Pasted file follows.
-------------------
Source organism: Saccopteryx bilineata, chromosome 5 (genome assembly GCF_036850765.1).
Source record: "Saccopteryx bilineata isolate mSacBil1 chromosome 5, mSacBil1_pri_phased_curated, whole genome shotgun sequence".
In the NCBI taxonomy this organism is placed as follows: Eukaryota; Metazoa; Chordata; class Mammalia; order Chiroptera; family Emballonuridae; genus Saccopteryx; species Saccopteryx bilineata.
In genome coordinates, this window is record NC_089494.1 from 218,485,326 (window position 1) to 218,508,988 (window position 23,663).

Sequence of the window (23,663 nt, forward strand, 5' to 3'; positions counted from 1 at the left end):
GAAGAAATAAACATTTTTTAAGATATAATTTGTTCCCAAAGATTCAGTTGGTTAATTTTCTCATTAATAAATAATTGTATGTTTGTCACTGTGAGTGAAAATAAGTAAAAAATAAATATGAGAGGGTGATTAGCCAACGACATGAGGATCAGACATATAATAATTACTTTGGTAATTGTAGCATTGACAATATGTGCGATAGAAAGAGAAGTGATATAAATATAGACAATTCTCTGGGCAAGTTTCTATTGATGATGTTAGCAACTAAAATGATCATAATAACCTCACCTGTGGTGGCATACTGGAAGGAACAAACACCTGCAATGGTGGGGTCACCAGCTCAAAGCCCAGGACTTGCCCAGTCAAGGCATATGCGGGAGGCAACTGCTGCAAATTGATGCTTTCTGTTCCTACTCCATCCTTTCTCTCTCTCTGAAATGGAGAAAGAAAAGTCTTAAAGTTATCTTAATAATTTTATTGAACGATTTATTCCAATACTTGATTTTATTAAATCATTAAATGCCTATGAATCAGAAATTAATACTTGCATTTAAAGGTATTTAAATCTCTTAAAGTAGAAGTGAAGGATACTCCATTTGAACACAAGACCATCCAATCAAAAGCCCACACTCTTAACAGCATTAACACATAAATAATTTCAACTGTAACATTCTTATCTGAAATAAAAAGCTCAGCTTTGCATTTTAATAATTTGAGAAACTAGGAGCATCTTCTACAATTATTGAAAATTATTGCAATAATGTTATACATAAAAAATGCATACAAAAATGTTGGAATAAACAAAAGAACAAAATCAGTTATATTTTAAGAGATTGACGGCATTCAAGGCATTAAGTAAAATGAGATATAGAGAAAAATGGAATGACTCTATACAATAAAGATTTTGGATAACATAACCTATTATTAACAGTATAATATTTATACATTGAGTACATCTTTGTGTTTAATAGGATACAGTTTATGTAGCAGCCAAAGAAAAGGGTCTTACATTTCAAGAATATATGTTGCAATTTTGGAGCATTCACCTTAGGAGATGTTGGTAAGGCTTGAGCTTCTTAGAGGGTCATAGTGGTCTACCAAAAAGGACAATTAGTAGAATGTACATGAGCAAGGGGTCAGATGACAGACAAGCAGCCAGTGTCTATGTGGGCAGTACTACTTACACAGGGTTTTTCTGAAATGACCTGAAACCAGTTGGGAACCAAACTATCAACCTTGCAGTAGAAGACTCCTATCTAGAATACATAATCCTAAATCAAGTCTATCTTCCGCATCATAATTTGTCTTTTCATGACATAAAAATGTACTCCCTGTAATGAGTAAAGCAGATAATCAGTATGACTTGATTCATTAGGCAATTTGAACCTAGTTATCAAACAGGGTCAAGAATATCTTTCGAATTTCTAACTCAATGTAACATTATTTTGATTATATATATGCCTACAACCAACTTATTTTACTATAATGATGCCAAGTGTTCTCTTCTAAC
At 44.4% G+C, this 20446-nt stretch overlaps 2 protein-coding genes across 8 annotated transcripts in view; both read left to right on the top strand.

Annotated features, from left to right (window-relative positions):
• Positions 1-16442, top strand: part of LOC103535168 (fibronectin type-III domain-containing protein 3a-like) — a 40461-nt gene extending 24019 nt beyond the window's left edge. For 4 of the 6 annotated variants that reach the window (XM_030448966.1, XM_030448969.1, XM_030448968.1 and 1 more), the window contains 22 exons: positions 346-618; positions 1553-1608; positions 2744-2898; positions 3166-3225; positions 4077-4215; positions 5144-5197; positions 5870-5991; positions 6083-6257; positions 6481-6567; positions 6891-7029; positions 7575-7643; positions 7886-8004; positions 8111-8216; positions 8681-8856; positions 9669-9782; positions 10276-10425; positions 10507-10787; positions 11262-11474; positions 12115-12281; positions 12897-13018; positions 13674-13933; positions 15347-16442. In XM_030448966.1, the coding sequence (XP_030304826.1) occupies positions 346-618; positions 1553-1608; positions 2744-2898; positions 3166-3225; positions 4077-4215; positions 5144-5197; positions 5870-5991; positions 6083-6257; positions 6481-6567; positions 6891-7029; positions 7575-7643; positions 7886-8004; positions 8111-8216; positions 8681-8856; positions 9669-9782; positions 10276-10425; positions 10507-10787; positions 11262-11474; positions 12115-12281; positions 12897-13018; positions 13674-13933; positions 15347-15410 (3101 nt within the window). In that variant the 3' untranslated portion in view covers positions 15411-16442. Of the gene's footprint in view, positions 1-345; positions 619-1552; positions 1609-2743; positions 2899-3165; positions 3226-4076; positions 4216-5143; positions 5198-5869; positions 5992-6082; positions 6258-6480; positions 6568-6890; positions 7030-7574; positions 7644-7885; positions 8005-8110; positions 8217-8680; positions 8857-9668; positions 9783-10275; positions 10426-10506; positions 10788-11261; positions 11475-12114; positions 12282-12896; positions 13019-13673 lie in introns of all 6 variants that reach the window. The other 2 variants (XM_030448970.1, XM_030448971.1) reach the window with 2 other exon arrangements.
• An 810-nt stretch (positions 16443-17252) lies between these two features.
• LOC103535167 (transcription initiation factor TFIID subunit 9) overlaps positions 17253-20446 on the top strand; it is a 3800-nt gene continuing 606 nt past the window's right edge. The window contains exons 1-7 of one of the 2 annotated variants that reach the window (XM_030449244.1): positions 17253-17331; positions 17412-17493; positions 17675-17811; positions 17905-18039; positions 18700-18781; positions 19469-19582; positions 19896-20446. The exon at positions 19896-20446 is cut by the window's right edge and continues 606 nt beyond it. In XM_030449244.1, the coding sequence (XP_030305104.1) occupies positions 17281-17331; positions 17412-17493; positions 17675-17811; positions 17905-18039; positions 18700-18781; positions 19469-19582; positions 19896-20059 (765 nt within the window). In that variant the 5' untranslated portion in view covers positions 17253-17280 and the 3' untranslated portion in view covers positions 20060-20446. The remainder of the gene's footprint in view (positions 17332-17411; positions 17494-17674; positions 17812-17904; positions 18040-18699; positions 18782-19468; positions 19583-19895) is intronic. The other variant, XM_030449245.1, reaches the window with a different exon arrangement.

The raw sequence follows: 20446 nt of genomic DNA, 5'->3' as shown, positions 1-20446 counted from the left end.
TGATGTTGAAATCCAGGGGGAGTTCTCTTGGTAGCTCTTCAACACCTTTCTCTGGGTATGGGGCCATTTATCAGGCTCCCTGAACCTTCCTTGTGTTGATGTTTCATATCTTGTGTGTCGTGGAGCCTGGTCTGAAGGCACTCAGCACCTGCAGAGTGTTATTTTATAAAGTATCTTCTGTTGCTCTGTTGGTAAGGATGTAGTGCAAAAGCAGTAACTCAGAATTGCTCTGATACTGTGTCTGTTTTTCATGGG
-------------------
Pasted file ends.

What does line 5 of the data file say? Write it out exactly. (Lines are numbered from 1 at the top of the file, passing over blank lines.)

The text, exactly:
Sequence of the window (23,663 nt, forward strand, 5' to 3'; positions counted from 1 at the left end):